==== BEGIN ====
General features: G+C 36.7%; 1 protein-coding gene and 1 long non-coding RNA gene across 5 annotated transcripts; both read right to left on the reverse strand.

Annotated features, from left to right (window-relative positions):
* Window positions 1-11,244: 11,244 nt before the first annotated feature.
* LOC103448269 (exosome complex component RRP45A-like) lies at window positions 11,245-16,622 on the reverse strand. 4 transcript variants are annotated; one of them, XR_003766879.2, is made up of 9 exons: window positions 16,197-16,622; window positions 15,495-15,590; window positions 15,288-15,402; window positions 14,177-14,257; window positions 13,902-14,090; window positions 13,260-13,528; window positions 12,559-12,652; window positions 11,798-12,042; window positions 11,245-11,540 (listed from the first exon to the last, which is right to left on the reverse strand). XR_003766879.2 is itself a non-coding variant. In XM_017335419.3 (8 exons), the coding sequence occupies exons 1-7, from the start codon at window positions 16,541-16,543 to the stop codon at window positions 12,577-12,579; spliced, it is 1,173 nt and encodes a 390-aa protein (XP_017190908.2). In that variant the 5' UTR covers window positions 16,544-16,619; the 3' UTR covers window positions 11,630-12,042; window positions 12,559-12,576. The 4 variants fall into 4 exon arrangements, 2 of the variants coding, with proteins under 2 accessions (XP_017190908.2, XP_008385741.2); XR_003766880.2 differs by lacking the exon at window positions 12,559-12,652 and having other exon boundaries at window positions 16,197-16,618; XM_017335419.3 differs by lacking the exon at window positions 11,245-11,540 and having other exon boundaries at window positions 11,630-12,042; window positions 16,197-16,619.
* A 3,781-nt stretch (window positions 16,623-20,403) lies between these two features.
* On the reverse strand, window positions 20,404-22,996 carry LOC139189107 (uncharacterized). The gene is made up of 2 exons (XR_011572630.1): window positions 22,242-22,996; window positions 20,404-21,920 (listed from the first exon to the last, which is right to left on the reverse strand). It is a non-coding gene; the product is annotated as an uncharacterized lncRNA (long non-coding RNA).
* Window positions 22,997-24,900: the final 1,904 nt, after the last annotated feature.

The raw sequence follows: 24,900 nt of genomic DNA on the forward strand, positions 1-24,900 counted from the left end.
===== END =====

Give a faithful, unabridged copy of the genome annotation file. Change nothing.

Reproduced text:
General features: G+C 36.7%; 1 protein-coding gene and 1 long non-coding RNA gene across 5 annotated transcripts; both read right to left on the reverse strand.

Annotated features, from left to right (window-relative positions):
* Window positions 1-11,244: 11,244 nt before the first annotated feature.
* LOC103448269 (exosome complex component RRP45A-like) lies at window positions 11,245-16,622 on the reverse strand. 4 transcript variants are annotated; one of them, XR_003766879.2, is made up of 9 exons: window positions 16,197-16,622; window positions 15,495-15,590; window positions 15,288-15,402; window positions 14,177-14,257; window positions 13,902-14,090; window positions 13,260-13,528; window positions 12,559-12,652; window positions 11,798-12,042; window positions 11,245-11,540 (listed from the first exon to the last, which is right to left on the reverse strand). XR_003766879.2 is itself a non-coding variant. In XM_017335419.3 (8 exons), the coding sequence occupies exons 1-7, from the start codon at window positions 16,541-16,543 to the stop codon at window positions 12,577-12,579; spliced, it is 1,173 nt and encodes a 390-aa protein (XP_017190908.2). In that variant the 5' UTR covers window positions 16,544-16,619; the 3' UTR covers window positions 11,630-12,042; window positions 12,559-12,576. The 4 variants fall into 4 exon arrangements, 2 of the variants coding, with proteins under 2 accessions (XP_017190908.2, XP_008385741.2); XR_003766880.2 differs by lacking the exon at window positions 12,559-12,652 and having other exon boundaries at window positions 16,197-16,618; XM_017335419.3 differs by lacking the exon at window positions 11,245-11,540 and having other exon boundaries at window positions 11,630-12,042; window positions 16,197-16,619.
* A 3,781-nt stretch (window positions 16,623-20,403) lies between these two features.
* On the reverse strand, window positions 20,404-22,996 carry LOC139189107 (uncharacterized). The gene is made up of 2 exons (XR_011572630.1): window positions 22,242-22,996; window positions 20,404-21,920 (listed from the first exon to the last, which is right to left on the reverse strand). It is a non-coding gene; the product is annotated as an uncharacterized lncRNA (long non-coding RNA).
* Window positions 22,997-24,900: the final 1,904 nt, after the last annotated feature.

The raw sequence follows: 24,900 nt of genomic DNA on the forward strand, positions 1-24,900 counted from the left end.